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  • Availability is mainly in the summer vacation period (June, July, August, September), when students clear their rooms
  • Rooms typically become available two to three months in advance, so please revisit the website within that period if nothing is available now

Self-catering accommodation in Eisenstadt's student residences

Not just for students - anyone can book!

  • Eisenstadt's university halls of residence provide a convenient and affordable way to visit Austria
  • Comfortable modern rooms and spacious shared kitchens are available on a self catering basis
  • An affordable alternative to a cheap hostel or hotel, located in a great place to explore the city from


Eisenstadt Visitor information

Eisenstadt Visitor Information

Despite being Austria’s smallest provincial capital, this former seat of the noble Esterhazy family and home to some 13,000 inhabitants, has plenty to offer its visitors.

Located in Austria's Burgenland province, it is the most eastern region of Austria. Eisenstadt’s major attraction is Schloss Esterházy (1364). Count Esterhazy restored it initially in Baroque and later in classical style (1663-1672). Today the palace serves as venue for a range of cultural events including the orchestral concerts and operas of the famous Haydn festival.

Joseph Haydn, a leading composer of the classical period, left a lasting impression on Eisenstadt where he lived and worked as Prince Esterhazy’s Kapellmeister (music director) for over 40 years. Today Haydn’s white marble tomb can be seen in the Bergkirche (Haydnkirche). Other sights include the Haydn mausoleum and the Haydn House. A Haydn Festival is staged every year from early to mid September.

Landmarks include the Calvary Mountain, Martinsdom (St. Martin’s Cathedral) dating from the 13th century, and the Gloriette with its formerly baroque gardens that were redesigned as English landscape gardens around 1800.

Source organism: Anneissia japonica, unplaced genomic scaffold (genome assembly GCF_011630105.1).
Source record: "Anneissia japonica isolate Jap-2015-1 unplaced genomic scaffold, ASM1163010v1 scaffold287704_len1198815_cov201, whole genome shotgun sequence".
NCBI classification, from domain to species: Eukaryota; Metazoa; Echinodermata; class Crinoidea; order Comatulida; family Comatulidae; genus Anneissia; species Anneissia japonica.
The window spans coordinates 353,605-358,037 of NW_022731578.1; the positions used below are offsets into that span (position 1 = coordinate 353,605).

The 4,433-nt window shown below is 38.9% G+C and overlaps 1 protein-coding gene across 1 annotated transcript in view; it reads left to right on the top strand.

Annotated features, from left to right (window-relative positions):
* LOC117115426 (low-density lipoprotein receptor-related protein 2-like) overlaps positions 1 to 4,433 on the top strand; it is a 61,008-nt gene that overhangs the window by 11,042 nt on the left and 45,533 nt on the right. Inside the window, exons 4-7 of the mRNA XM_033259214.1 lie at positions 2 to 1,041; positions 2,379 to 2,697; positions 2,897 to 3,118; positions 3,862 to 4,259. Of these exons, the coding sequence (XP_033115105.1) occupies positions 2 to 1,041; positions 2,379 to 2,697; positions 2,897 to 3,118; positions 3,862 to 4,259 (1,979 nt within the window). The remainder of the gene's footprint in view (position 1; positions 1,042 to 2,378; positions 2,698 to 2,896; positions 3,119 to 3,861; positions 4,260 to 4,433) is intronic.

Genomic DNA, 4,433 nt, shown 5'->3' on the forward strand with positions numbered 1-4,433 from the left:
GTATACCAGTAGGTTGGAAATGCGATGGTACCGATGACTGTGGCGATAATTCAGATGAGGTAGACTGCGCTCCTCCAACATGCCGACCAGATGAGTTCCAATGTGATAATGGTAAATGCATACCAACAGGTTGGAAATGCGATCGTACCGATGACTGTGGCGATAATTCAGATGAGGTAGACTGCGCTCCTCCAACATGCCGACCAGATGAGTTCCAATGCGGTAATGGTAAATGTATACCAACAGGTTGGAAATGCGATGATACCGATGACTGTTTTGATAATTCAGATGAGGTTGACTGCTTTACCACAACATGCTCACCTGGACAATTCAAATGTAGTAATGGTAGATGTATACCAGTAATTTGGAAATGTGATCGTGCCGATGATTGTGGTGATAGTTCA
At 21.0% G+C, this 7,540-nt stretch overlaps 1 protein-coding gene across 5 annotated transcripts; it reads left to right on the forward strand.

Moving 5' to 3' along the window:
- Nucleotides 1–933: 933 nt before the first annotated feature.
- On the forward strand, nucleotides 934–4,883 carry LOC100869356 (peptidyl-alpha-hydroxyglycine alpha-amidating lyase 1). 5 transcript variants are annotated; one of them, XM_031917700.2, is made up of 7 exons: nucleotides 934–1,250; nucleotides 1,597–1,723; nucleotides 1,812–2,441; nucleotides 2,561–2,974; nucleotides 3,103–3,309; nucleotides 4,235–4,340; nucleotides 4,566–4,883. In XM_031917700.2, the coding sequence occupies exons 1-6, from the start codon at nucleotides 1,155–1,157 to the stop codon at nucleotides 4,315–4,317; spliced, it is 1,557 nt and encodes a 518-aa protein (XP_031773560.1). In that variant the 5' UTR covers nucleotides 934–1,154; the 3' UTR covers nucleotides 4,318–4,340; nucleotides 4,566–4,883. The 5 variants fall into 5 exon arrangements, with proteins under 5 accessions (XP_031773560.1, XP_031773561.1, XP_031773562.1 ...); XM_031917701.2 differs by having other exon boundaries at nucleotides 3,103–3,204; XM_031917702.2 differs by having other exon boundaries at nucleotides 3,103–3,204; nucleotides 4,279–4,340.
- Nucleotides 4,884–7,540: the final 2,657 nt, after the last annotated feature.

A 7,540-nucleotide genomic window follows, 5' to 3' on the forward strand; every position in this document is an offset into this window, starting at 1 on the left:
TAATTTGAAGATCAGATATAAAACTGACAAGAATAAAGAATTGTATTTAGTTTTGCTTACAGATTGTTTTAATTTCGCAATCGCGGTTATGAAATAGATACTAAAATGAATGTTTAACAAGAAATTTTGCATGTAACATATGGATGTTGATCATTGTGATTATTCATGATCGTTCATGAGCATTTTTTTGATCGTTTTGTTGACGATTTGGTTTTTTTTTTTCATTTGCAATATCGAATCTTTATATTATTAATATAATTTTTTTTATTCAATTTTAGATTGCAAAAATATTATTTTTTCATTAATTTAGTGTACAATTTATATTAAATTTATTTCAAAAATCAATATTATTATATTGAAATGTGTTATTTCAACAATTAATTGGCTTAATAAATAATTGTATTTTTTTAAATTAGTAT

The historic old town has many protected buildings, and a pedestrian-only area with shops, cafés and restaurants. The districts of St. Georgen and Kleinhöflein are famous for their quaint Heurigen wine taverns ideal to pass away those warm summer nights...

Don't miss the surrounding area of Eisenstadt, where a lush wine growing region offers amazing culinary delights.

Accommodation in Eisenstadt’s university residences

The city is home to universities and colleges and many of the independently-owned student residences offer affordable visitor accommodation in the summer months. It should be understood that these residences are designed primarily for students and not children or adults expecting a high level of luxury. However, with this in mind, the halls do meet a level of comfort that we expect most visitors to be happy with, and we will welcome any feedback where this is not the case.

History of Eisenstadt

Eisenstadt History

Archaeological finds proove that the Eisenstadt area was already settled in the Hallstead period the Celts and Romans settled somewhat later. During the Migration Period, the area was settled by different Germanic tribes and Huns.

The fortress built on the original earth works was destroyed by the troops of Leopold III, Margrave of Austria and in 1241, it was rebuilt and destroyed again by the Mongols.
In 1648, it passed under the rule of the Esterhazy family, these Hungarian princes permanently changed the face of the city due to their extensive construction especially on their castle,”Schloss Esterhazy”. The appointment of Joseph Haydn as the prince's court orchestra director, composing and performing music, began the great artistic period in the city's history. In 1809, Eisenstadt was occupied by French troops during the Napoleonic Wars in 1897; it was joined to the railway network.

Until the end of World War I, it was the seat of Kismarton without plebiscite, the city and the entire Hungarian territory of Burgenland was transferred to Austria by the Saint Germaine and Treaties of Trianon in 1921. Since 30 April 1925, Eisenstadt is seat of the Burgenland state government and thus the state capital. During World War II, Eisenstadt was heavily bombarded and in 1945, it was occupied by the Red Army, and the city remained until 1955 under Soviet occupation. In 1960, Eisenstadt became the sea of its own Roman Catholic diocese.

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